In response to the Japanese Society for Rights of Authors, Composers and Publishers (JASRAC)'s plan to extract copyright fees from music school performances, the music school Yamaha Music Foundation has hit back by saying that it intends to file a lawsuit against the group.
In the lawsuit, which is planned to be filed with the Tokyo District Court, the music school is looking for confirmation that there is no obligation to pay copyright fees on any songs that are performed in schools.
JASRAC made its controversial announcement on Feb. 2 -- triggering voices of protest from music schools such as Yamaha Music Foundation. Significantly, it also drew some criticism from certain musicians as well, who would actually stand to gain financially from JASRAC's move as they often hold the performance rights.
For example, on Feb. 4, the critically acclaimed musician Hikaru Utada tweeted, "If any teacher or student wants to use one of my songs during a school lesson, then I'd like them to use that song for free and not worry about things like copyright fees."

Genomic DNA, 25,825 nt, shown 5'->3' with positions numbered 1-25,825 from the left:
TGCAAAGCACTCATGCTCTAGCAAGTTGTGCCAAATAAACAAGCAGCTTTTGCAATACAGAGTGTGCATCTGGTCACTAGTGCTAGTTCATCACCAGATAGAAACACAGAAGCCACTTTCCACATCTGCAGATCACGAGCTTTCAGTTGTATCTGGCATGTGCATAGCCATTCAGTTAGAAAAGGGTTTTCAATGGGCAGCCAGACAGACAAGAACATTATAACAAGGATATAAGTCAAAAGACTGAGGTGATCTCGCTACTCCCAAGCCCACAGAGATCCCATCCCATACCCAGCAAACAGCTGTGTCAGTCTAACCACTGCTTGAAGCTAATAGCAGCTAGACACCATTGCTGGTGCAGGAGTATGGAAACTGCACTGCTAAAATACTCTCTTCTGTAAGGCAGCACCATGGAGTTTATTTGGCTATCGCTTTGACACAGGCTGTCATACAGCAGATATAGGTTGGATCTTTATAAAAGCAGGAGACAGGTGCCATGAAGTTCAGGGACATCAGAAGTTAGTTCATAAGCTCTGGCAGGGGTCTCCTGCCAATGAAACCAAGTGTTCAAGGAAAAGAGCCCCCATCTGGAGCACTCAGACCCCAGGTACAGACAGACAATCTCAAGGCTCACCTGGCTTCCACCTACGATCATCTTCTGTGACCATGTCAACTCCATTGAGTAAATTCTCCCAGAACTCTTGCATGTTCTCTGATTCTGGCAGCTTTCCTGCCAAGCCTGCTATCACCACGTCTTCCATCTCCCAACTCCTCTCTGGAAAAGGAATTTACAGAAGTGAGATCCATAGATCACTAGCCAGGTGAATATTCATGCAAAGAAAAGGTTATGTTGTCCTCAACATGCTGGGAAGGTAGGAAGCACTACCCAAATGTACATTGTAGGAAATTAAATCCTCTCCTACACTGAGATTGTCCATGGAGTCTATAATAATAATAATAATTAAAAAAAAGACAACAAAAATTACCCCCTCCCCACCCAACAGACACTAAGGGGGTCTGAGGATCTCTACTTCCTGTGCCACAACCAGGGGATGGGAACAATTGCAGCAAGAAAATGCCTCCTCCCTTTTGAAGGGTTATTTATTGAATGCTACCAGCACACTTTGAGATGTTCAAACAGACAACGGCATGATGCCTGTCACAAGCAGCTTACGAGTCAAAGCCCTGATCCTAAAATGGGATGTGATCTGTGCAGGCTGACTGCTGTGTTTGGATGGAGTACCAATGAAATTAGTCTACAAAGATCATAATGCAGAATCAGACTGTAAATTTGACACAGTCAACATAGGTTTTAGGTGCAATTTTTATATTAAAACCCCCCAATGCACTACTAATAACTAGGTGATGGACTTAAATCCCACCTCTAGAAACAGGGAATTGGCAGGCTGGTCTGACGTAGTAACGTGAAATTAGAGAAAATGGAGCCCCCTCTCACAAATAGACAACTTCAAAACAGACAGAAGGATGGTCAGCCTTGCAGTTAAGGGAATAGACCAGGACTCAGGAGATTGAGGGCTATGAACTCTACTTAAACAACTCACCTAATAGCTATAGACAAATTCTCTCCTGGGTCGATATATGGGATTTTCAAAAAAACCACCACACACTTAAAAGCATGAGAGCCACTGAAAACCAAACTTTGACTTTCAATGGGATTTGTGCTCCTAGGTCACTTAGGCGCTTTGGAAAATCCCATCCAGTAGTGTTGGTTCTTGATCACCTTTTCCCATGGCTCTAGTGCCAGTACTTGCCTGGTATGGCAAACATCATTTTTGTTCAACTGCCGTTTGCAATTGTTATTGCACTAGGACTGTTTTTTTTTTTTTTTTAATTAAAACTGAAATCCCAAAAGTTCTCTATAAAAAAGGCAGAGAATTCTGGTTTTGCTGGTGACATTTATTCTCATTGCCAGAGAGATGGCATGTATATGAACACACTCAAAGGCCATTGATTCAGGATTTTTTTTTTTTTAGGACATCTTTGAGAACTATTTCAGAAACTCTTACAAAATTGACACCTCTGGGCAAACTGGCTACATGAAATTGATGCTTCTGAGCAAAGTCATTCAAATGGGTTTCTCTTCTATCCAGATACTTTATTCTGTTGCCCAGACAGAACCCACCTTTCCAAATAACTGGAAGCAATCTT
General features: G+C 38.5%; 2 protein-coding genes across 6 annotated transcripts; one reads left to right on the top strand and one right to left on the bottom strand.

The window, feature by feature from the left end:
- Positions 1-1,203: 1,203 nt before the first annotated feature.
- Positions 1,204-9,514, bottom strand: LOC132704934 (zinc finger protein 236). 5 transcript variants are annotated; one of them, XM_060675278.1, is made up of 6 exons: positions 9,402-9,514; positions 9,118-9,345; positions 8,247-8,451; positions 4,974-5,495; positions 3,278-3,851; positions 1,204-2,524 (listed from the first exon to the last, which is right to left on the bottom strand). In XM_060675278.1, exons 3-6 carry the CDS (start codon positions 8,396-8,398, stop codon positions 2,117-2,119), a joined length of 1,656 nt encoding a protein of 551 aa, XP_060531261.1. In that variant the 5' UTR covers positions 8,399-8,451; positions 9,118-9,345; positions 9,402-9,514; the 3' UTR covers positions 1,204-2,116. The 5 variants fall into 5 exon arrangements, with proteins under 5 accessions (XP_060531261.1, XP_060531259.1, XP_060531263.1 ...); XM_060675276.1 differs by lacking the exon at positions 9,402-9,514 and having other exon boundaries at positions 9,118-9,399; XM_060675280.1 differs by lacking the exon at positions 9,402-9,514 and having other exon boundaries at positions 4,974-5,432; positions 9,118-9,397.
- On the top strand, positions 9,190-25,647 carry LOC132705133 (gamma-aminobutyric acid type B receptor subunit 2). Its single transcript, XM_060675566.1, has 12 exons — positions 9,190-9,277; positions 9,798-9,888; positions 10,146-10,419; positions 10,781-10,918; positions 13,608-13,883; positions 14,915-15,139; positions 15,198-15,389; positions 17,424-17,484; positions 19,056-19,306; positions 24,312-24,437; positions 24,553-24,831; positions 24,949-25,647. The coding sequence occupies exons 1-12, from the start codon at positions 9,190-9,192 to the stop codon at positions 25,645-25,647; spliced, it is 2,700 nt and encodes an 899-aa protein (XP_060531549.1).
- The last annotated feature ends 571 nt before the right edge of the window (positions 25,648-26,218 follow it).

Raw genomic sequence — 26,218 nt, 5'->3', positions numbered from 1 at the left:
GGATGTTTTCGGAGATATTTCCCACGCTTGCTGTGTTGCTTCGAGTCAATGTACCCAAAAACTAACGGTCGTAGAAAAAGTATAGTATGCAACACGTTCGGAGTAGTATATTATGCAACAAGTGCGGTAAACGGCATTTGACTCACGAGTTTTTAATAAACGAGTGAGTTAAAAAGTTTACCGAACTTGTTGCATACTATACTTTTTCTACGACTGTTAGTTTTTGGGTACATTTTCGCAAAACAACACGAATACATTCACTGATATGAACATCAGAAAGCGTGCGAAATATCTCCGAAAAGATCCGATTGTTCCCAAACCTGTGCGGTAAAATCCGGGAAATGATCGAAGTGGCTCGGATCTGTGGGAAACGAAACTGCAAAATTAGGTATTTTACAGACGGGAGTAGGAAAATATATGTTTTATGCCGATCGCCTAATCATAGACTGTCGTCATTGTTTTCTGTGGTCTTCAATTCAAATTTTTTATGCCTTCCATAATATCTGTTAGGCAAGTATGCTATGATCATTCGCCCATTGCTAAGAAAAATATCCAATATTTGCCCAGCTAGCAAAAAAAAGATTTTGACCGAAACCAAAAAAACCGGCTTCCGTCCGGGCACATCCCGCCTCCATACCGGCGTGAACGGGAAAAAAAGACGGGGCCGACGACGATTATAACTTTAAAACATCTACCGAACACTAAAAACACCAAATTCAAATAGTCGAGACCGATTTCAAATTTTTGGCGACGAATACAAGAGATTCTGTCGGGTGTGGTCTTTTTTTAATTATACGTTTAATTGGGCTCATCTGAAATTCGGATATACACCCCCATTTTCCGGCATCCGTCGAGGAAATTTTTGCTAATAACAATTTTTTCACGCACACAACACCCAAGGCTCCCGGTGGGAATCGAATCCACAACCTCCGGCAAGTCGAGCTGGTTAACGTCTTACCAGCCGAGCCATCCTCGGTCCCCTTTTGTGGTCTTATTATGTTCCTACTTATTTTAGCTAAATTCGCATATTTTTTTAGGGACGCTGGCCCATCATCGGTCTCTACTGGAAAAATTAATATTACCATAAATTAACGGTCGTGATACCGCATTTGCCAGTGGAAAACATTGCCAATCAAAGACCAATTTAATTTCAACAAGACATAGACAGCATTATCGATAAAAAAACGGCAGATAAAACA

JASRAC has been intending to extract performance-related copyright fees that amount to 2.5 percent of the annual revenue received from music class tuition, from January 2018 onward. In addition, the organization has been planning to submit official documentation concerning its copyright fee collection plans to the Agency for Cultural Affairs as early as July.
Following JASRAC's announcement in February, music schools have taken action, setting up an organization designed to protect music education, and insisting that, "Any performances of songs are for educational purposes, and do not affect the issue of performance rights."
At a general meeting scheduled for May 30, Yamaha is hoping to involve other music schools and form a group lawsuit. It is thought that several companies are considering joining Yamaha, and that they will act as soon as JASRAC moves forward with their action.